I read through the Chinese translation of the book. It’s not a thick book: only around 250 pages for translation edition. To me, this is somewhat a sequel to “There is nothing wrong with you” book even they are from different authors. The problem discuss in this book is about life and love. The theme is truly cliche on some level. When I recommend this book to my friends, some of them even laugh when I do some briefing of the content to them. However, to me, the author does mange to provide some new perspectives to the issue.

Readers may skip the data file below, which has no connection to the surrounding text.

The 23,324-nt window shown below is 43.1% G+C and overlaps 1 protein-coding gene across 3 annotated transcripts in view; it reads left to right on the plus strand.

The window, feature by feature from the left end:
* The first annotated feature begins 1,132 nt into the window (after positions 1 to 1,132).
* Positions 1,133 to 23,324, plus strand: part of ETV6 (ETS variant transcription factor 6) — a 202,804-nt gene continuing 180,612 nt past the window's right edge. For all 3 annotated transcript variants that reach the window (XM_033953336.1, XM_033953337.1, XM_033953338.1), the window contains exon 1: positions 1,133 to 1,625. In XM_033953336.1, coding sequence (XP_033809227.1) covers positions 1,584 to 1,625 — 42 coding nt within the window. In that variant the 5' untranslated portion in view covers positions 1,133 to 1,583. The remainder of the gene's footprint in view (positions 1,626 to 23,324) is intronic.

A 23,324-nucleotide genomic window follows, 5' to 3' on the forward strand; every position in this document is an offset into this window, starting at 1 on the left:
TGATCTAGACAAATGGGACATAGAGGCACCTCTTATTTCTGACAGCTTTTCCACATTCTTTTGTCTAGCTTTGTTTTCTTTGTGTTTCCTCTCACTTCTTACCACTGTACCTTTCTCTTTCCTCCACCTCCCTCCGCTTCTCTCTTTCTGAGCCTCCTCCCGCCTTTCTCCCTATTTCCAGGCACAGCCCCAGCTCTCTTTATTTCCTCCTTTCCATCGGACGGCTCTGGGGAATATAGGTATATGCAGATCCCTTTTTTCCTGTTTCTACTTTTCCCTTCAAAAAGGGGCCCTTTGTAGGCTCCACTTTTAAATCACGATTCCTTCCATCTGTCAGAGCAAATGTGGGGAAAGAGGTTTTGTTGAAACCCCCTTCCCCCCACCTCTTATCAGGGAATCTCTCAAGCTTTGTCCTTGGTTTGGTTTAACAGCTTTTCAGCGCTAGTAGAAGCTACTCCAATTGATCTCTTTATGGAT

The book starts out by emphasizing one important mindset: life is hard. People may often complain about life: “Why this thing happens to me?” “Why can’t I have an easy life like John has?” There is a subtle assumption that people may not be aware of when they say those stuff: they assume that life should be easy. That’s the problem that can cause lots of people’s mental issue. I was shocked when I read this part because it was just so obvious and I had never thought about this. Once you have a really high expectation to life, you cannot easily go through the obstacles you will encounter. However, if you tune down your expectation by accepting the fact that life is hard, then you’ll be in a positive mindset when trouble happens to you because you know this is how the life really is. And more importantly, when you actually achieve something or getting some help from others or something good happens to you, you can appreciate those things to another level. You’ll feel lucky and satisfied. This will make you stronger when face the next obstacles.